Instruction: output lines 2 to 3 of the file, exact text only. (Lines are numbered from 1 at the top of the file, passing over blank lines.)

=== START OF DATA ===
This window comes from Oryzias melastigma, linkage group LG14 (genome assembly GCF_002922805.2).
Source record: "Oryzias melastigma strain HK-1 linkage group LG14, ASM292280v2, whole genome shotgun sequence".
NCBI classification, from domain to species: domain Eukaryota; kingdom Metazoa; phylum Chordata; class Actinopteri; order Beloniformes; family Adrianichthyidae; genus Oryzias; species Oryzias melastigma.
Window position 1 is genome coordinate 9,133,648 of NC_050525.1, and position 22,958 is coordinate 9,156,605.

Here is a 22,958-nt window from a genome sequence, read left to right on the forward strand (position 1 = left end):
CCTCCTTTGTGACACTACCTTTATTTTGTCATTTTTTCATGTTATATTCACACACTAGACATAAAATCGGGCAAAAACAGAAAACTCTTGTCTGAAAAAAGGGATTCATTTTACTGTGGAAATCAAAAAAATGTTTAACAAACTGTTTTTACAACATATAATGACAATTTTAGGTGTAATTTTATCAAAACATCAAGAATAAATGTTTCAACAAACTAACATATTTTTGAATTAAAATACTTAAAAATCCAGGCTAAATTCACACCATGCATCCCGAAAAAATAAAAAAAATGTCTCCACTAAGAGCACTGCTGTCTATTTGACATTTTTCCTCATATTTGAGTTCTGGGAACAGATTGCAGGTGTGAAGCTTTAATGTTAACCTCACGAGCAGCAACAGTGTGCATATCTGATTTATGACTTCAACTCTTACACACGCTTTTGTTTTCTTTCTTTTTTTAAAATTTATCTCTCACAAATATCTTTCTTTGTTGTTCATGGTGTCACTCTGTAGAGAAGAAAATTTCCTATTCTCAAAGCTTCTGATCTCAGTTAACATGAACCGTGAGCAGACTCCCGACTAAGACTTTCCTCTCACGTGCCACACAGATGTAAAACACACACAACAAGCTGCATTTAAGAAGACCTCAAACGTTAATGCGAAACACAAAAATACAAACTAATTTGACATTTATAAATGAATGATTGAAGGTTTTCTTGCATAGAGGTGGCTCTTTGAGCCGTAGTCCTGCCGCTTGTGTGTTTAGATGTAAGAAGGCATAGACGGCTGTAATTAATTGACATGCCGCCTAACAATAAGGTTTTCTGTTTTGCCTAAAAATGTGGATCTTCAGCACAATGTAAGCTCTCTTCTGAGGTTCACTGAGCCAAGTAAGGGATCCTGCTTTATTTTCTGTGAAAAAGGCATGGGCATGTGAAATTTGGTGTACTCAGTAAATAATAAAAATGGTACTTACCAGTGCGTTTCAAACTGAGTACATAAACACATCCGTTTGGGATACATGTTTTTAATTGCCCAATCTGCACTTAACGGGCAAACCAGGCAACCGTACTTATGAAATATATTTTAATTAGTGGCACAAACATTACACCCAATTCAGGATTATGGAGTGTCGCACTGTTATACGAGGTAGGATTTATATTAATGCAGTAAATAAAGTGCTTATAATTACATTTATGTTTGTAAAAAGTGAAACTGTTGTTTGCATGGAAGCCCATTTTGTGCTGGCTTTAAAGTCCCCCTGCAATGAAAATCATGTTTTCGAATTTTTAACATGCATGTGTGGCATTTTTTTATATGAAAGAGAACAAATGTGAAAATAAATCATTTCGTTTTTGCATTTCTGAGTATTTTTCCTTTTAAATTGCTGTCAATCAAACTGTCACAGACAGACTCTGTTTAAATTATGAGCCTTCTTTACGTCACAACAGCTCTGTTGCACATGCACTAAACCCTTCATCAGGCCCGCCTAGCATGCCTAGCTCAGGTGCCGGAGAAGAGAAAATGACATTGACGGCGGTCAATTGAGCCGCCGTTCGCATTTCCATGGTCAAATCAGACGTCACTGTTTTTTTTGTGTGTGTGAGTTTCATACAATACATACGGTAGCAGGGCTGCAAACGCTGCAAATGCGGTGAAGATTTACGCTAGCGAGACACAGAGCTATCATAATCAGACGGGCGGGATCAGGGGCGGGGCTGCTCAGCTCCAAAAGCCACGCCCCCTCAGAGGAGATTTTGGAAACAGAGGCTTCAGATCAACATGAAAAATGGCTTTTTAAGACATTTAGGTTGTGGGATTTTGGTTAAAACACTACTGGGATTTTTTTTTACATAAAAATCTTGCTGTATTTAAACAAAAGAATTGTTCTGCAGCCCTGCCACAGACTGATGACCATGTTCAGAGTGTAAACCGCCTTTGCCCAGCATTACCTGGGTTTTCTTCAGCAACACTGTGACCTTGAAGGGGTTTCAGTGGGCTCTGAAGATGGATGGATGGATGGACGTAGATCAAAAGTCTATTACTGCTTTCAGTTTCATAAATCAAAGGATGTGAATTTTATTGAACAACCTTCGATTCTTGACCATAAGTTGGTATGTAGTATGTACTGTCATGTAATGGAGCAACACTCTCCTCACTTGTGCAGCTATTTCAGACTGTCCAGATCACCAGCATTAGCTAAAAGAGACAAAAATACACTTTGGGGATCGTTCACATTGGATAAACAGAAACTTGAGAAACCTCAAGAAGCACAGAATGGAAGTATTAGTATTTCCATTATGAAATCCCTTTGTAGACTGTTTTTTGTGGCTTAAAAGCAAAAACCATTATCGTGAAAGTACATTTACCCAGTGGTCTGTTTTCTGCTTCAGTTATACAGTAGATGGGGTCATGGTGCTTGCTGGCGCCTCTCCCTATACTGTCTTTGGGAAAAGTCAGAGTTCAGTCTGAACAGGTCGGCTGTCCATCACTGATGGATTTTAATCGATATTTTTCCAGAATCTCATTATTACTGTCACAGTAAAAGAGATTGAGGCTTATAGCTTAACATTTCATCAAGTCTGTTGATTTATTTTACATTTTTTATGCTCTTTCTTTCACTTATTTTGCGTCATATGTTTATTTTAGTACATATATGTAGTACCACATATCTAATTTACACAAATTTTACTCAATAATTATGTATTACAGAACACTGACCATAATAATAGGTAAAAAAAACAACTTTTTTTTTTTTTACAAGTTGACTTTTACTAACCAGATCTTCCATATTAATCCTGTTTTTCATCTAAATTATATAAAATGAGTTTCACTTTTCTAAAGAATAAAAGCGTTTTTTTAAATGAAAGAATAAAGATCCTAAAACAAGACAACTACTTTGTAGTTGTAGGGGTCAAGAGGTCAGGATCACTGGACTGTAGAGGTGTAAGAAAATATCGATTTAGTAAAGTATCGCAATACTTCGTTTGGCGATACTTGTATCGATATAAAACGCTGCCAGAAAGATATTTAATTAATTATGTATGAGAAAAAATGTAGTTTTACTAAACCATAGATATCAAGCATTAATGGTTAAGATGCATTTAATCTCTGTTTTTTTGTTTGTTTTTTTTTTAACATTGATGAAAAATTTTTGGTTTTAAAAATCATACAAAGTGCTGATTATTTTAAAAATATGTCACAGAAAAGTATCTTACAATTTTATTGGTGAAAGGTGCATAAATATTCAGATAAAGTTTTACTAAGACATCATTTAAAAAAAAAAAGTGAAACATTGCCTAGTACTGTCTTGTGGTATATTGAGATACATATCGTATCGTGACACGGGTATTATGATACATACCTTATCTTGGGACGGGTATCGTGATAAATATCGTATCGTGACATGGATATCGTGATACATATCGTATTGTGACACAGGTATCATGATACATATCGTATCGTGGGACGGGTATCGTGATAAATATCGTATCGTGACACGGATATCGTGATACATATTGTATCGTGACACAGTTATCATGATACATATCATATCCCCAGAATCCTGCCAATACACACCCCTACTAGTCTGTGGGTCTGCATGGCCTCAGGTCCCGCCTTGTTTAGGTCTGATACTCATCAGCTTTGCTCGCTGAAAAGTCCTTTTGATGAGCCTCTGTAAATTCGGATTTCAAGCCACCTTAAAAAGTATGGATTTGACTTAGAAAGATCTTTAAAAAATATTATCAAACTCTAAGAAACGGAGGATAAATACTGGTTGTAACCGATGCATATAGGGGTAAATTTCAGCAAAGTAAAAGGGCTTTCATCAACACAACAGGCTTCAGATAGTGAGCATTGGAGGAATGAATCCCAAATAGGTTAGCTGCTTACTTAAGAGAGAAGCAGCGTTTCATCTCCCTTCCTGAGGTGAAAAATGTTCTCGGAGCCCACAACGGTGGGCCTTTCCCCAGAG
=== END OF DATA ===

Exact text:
Source record: "Oryzias melastigma strain HK-1 linkage group LG14, ASM292280v2, whole genome shotgun sequence".
NCBI classification, from domain to species: domain Eukaryota; kingdom Metazoa; phylum Chordata; class Actinopteri; order Beloniformes; family Adrianichthyidae; genus Oryzias; species Oryzias melastigma.